To explore the culinary richness that Latin America offers, one can begin with Mexico where guacamole, an avocado-based sauce that originated with the Aztecs and is traditionally made by mashing ripe avocados with sea salt in a molcajete (mortar and pestle), is considered a national dish but is enjoyed all across the world, allowing Mexican culture to be celebrated almost anywhere. Another famous Mexican dish is the burrito, which consists of a wheat flour tortilla wrapped or folded into a cylindrical shape to around a traditional filling. In Colombia, Venezuela and Panama, local cuisine often includes arepas, which are flatbreads made of corn dough or cooked flour. They can be served with various accompaniments such as cheese, avocado, jelly or jam, or, as is most common in Venezuela, split and used to make sandwiches. The Colombian Gastronomy Academy considers this dish as a symbol of national as well as regional cultural heritage and unity. Across the Caribbean and to Cuba, Puerto Rico and the Dominican Republic one can taste “ropa vieja”, Spanish for ‘old clothes’. It consists of shredded brisket or steak, varying from beef, chicken or pork, or a combination of the three in a tomato sauce base. The Argentinian ‘dulce de leche’, a confection prepared by slowly heating sweetened milk, is just another example of the pride Latin America exhibits for its cuisine.
The importance and Relevance of Preserving Traditional Art and Heritage in Latin AmericaNational culture embodies the aspirations and values of the people whilst also portraying an inseparable part of their identity. In particular response to this idea, the philosopher Leopoldo Zea has expressed that "culture, by essence, makes men free and allows for them to achieve their projects." The recent interest in promoting the cultural specificities of Latin American countries is inspired by the identity crisis and concern for the ways it will impact the region’s cultural markets.
Whilst the promotion of cultural integration is paramount for improved relations between countries, the indiscriminate flow of foreign factors has also been seen to affect and even damage various cultural traditions. Unfortunately, the socioeconomic difficulties in Latin America over the past 20 years have impacted greatly on its cultural development. The region has lost important cultural institutions, and its authentic traditions have continually faced dilution.
The regression on cultural development has thus been twofold. Firstly, the ability of Latin American society to unite and reinforce the image of each nation and of the region as a whole has been weakened, and secondly, the competition from its international markets has increased. That is, the region has lost the ability to stand competitively in international markets due to loss of funding in several promising cultural sectors; such as the audiovisual and editorial markets.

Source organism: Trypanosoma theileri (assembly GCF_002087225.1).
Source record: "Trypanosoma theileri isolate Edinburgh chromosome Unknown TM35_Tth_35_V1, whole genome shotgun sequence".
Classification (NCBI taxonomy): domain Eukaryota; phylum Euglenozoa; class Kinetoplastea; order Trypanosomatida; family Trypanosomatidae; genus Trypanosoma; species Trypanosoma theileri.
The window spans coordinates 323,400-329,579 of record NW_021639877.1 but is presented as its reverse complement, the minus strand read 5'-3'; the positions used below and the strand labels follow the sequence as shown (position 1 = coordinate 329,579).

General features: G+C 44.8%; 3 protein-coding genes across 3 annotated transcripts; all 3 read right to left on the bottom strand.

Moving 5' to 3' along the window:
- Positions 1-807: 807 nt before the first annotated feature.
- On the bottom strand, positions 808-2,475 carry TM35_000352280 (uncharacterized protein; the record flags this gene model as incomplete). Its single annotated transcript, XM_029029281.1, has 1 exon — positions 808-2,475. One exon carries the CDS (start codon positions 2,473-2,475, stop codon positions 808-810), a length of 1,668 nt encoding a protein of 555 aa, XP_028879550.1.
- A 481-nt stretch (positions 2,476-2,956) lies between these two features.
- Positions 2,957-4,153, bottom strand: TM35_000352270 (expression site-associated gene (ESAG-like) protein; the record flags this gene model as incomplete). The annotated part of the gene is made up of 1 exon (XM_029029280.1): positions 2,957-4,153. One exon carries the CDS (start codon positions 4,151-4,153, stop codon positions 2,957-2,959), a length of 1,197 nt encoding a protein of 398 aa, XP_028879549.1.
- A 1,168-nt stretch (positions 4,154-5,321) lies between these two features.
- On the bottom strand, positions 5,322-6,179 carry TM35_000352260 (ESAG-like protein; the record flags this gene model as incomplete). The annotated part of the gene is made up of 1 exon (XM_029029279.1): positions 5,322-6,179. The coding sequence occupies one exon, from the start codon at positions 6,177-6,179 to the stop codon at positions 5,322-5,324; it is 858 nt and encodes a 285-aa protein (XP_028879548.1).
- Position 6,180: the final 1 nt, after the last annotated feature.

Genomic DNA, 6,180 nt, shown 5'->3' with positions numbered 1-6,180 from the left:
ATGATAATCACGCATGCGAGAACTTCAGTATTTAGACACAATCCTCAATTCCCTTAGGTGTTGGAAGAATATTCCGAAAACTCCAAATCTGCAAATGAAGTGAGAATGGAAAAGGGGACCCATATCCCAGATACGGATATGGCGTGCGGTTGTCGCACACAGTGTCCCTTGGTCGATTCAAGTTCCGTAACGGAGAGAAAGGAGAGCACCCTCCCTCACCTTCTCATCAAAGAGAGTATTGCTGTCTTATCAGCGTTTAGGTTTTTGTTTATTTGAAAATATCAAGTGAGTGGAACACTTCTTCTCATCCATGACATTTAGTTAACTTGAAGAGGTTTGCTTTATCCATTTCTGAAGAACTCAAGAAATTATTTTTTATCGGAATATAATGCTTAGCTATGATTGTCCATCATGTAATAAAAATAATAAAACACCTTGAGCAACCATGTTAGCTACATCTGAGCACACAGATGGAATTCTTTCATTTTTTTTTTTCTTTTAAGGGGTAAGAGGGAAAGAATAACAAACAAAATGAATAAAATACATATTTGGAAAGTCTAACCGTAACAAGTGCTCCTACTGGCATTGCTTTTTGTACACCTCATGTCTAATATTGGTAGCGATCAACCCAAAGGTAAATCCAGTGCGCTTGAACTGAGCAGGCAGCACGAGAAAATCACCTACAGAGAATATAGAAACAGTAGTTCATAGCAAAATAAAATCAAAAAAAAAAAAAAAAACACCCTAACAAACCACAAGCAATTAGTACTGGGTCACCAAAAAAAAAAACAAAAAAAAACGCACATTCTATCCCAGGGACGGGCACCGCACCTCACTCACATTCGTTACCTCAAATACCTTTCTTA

Cultural heritage is the cultural link of a society to its past, closely interacting with the current cultural material or intangible assets and that are being passed forward to the future generations. These are representative of society and are a common base in which identity is grounded. The feeling of belonging to a set of cultural values through its traditions, history, ancestry, lifestyle, motivations, beliefs and values are of significant relevance to the construction of one individual identity. It is important that whilst Latin America unifies to create one strong international force to bring peace and prosperity to the region, each nation maintains and protects its own set of cultural values and identity.
As Nobel Prize winner Adolfo Pérez Esquivel claims, the purpose of preserving the value of items and traditions that correspond to historical memory is not to remain in the past but rather to brighten up the present. The Argentinean Human Rights activist, painter and writer supports the idea that a strong positive national identity with a deep knowledge of its history implies feelings of belonging, satisfaction, pride, and commitment to participation in social and cultural practices.
The preservation of authentic values is, therefore, extremely necessary to ensure the transmission of cultural values to future generations, which must be in harmony with the universal heritage. Preservation of cultural heritage should imply a mobilization towards the appreciation of each country’s history and values but also a steady movement toward Latin American integration. Preserving and appreciating the links with one’s own nation and the rest of the world is a way to consolidate national and universal cultural values. Today, in a world of development but also of turmoil, this should at the forefront of the global community’s priorities.